Are Passwords Soon to Become a Thing of the Past?

Our new Intern Blogs series is brought to you by Sgrouples‘ very own college internship program! Today we have a post on the future of passwords from Queen Mary University’s David Watson:

A recent research paper in IEEE Security and Privacy Magazine, which was quickly covered by Wired Magazine, outlines some potential future alternatives to the password as noted by Google’s Vice President of Security, Eric Grosse.

Two of the most viable alternatives are the Yubikey and the finger ring. The Yubikey is a small device which you insert into your USB drive. Once plugged in, the Yubikey gives you secure access to your online accounts. Similarly, the finger ring would let you into your online universe when touched against your computer.

So what are the implications if Google does eventually introduce either of these password alternatives?

Positives

Password GrandmaThe most obvious answer to my previous question is more safety and privacy on the internet. In this modern age, a text based password, no matter how complex, seems completely inadequate to protect many of the most important aspects of our lives, including our online banking, our email accounts and our personal documents. We need these to remain private and out of the reach of those who wish to steal our information.

Mat Honan, a Wired reporter himself, is a scary example of what can happen if the wrong person does manage to gain access to your accounts. It stands to reason that if someone needs to have physical possession of an object to access an account, that account is far safer than if it could be accessed remotely. In the same way that people cannot draw cash out of your bank account at an ATM without your debit card and your pin, people would not be able to access your online accounts without the Yubikey or the ring.

Negatives

LoginThis sounds like a great idea, right? To a certain extent, yes. However there are some fundamental flaws with using these password alternatives.

To begin with…what happens if you lose or misplace your login object? Samantha Murphy rightly notes that it will have to be immediately reported. If you do not, all of your information is potentially at risk, even if the object has just fallen down the back of the sofa. It is not like forgetting your password where you can receive a hint to nudge you in the right direction, or reset the password entirely.

Also, if the login object is reported as lost, does this immediately place your account in some form of lockdown? What happens if you need access to your emails straightaway?

Another issue that needs to be addressed is the fact that you will have to physically carry the item around with you at all times. You wouldn’t want to leave it at home in case you need to access your accounts on the move. This could be an annoying encumbrance. I don’t know anybody that would be enthralled at the prospect of having to carry another object with them as well as their mobile phone, keys, credit card, debit card, driving license, wallet, etc.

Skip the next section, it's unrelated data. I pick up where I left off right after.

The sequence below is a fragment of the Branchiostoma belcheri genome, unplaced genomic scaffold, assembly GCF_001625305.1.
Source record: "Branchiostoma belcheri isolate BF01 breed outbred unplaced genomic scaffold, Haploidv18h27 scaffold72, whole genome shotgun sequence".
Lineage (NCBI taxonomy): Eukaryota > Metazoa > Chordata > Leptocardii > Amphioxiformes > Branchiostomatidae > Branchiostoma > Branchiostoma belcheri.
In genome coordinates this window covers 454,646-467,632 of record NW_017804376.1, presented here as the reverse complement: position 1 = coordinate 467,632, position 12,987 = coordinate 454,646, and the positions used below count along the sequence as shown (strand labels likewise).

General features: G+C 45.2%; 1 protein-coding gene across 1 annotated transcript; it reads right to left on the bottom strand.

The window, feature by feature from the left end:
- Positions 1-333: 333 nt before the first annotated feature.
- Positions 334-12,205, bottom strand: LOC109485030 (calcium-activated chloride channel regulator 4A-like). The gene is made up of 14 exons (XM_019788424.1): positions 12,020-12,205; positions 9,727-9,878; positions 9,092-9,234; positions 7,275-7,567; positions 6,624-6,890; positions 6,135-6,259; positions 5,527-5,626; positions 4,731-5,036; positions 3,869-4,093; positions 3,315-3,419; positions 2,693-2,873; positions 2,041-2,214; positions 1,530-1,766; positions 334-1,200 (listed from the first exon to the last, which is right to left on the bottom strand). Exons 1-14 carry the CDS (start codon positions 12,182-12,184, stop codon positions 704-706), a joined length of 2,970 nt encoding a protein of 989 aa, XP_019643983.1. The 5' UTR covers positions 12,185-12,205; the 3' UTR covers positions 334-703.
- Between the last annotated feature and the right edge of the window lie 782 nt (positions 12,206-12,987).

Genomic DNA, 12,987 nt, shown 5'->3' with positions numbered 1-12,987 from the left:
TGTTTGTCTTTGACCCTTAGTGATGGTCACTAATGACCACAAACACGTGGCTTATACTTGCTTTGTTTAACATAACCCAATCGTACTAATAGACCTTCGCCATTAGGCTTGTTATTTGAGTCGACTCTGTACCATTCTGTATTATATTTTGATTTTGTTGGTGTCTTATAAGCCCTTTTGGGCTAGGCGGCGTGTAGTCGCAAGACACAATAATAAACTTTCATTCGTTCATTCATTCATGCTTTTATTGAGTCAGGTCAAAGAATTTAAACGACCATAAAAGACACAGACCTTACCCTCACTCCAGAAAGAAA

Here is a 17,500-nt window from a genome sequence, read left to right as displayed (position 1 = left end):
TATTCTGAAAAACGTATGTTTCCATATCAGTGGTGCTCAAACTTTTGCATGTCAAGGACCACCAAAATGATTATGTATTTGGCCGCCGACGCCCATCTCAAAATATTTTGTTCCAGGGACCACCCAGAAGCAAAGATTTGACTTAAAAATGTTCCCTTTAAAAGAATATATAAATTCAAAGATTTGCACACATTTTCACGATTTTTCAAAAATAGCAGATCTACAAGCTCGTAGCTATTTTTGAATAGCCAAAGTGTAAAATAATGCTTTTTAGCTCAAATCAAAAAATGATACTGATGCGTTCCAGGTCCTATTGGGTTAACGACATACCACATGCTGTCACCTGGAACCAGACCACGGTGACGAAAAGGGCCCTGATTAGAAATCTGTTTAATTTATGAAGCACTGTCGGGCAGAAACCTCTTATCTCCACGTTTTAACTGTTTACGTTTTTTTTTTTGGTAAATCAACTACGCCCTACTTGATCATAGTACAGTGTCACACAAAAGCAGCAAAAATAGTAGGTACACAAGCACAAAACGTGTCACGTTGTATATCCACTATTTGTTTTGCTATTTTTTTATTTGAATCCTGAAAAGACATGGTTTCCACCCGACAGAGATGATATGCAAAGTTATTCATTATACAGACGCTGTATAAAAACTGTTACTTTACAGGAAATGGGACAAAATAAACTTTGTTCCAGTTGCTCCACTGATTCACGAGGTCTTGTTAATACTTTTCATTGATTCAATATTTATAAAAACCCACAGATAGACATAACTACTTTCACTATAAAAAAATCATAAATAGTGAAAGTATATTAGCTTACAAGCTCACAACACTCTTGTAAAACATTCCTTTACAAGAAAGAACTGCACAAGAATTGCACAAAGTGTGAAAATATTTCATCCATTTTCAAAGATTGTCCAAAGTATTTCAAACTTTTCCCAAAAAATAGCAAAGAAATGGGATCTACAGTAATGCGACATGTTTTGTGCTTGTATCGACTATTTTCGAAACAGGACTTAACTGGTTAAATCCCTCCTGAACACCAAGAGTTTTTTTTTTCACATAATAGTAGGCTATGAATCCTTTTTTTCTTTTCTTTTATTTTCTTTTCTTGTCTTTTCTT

It is interesting to note that Google is not the first company to try and implement a system like this. Certain banks, such as HSBC have introduced a secure key to mixed reviews. Many people, myself included, at first felt that it was an inconvenience to carry an item that was barely able to fit in a wallet. However, it must be said that like anything, after a certain period of time it just becomes the norm: you no longer notice that you are carrying the secure key, you just carry it. Google may also encounter this problem if they introduce the login object in the future, but most people will soon get over this initial annoyance and be thankful for the object which massively increases the security of their account.

In Conclusion…

There is certainly no doubt that the password is out-dated and completely insufficient to safeguard your accounts. And it is wonderful that Google is beginning to think about viable alternatives, even if they are not completely fool proof.

Your online safety and privacy is of the utmost importance: online accounts no longer contain a few personal details, they can contain everything, and it is great to see that positive steps are being taken to protect the individual.


Images from: http://www.cobbk12.org/pope/Resources/Media%20Resources%20Passwords.htm, http://afkra.blogspot.com/2012/09/top-20-passwords-of-all-time-infographic.html